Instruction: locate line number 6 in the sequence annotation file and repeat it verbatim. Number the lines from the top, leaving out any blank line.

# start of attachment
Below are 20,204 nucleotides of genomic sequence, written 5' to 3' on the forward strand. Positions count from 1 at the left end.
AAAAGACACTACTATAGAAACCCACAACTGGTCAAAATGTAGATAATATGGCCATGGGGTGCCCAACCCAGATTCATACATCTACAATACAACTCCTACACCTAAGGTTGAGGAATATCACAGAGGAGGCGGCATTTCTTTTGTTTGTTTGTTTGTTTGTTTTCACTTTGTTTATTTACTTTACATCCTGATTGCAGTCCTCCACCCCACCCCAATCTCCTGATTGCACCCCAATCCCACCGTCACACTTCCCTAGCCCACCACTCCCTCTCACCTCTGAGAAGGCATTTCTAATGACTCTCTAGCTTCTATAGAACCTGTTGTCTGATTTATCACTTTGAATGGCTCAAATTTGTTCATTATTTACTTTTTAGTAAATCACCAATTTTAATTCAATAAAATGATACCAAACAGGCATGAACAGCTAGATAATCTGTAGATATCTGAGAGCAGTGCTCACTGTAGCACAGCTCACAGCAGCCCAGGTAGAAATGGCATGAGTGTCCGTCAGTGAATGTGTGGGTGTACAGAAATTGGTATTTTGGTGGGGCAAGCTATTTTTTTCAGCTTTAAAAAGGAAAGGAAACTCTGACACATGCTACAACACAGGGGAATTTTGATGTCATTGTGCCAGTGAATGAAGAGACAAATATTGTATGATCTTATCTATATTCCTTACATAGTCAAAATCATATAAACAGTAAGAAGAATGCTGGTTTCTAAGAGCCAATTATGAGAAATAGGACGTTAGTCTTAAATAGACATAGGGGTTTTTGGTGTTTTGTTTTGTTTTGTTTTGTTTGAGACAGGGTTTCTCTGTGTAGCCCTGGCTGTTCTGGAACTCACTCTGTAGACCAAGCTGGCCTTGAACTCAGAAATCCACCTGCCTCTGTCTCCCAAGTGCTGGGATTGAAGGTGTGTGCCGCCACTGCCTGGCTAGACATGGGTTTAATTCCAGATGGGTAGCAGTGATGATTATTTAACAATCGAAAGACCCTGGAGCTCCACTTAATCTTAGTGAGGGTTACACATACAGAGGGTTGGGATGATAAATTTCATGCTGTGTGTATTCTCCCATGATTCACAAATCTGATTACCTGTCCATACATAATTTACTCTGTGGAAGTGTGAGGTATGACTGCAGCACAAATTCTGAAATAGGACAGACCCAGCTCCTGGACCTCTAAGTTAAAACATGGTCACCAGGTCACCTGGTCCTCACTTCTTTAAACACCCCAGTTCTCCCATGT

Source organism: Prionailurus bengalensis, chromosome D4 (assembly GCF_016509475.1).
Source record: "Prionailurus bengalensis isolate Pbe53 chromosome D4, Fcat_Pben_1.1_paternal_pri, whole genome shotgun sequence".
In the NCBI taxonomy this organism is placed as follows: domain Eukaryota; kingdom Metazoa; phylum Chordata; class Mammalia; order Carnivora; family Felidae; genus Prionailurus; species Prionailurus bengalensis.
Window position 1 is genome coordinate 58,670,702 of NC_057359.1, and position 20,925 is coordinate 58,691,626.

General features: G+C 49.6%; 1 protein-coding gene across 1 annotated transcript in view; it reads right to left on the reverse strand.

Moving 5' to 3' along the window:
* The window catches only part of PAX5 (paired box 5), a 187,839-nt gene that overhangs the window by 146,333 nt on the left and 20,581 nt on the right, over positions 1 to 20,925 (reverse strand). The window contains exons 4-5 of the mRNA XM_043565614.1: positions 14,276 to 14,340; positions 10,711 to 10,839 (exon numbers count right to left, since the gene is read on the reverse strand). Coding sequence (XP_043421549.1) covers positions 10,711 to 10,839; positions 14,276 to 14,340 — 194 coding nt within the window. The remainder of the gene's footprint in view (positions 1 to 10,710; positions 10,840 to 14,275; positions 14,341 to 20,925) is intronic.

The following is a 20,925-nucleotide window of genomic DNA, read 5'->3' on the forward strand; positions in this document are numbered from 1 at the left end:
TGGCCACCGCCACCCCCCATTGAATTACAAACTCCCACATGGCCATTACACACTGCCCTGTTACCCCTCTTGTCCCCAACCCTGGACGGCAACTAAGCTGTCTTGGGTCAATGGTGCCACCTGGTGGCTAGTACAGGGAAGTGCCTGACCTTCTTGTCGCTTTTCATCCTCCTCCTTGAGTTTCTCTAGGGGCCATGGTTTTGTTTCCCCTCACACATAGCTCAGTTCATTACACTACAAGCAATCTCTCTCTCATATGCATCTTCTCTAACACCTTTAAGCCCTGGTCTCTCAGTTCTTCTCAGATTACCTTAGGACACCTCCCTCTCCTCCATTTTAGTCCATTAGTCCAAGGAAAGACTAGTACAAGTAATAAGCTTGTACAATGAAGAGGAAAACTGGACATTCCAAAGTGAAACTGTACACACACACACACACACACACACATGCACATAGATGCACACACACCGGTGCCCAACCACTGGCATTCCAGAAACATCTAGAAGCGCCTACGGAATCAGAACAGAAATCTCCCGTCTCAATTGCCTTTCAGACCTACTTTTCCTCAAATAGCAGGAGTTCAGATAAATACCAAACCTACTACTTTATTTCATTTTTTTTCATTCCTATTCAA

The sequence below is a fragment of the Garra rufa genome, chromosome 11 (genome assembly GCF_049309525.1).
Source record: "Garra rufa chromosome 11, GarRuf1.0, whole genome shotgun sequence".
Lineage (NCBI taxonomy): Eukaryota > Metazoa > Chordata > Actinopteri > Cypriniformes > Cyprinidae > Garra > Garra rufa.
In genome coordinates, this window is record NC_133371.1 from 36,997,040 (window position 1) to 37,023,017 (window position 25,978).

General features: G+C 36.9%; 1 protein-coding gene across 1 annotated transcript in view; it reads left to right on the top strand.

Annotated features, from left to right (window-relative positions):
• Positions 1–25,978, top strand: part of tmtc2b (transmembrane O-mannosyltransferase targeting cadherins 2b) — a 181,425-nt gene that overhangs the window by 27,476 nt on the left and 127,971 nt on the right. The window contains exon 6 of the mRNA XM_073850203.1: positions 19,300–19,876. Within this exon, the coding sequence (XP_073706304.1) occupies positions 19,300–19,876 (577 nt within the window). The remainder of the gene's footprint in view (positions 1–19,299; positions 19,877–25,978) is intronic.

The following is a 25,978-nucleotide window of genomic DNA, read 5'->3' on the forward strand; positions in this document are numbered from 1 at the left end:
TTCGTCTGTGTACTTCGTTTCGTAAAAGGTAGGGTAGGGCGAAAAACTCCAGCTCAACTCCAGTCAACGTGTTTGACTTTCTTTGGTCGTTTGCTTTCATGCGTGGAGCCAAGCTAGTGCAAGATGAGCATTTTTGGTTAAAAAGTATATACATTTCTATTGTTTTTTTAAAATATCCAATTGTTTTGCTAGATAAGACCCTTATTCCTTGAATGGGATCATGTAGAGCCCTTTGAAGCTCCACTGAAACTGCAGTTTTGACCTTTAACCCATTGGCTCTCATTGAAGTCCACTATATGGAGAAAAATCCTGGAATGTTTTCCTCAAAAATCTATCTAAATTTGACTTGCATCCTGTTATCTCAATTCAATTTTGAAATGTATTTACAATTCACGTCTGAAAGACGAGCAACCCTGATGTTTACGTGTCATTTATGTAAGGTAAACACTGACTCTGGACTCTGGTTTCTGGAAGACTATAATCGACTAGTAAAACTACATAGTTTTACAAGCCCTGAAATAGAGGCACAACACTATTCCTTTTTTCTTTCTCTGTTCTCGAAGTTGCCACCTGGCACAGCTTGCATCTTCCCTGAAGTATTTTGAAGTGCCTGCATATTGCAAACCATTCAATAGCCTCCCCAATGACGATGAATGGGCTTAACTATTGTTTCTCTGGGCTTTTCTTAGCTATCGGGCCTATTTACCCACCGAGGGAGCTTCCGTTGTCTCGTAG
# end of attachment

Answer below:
Window position 1 is genome coordinate 58,670,702 of NC_057359.1, and position 20,925 is coordinate 58,691,626.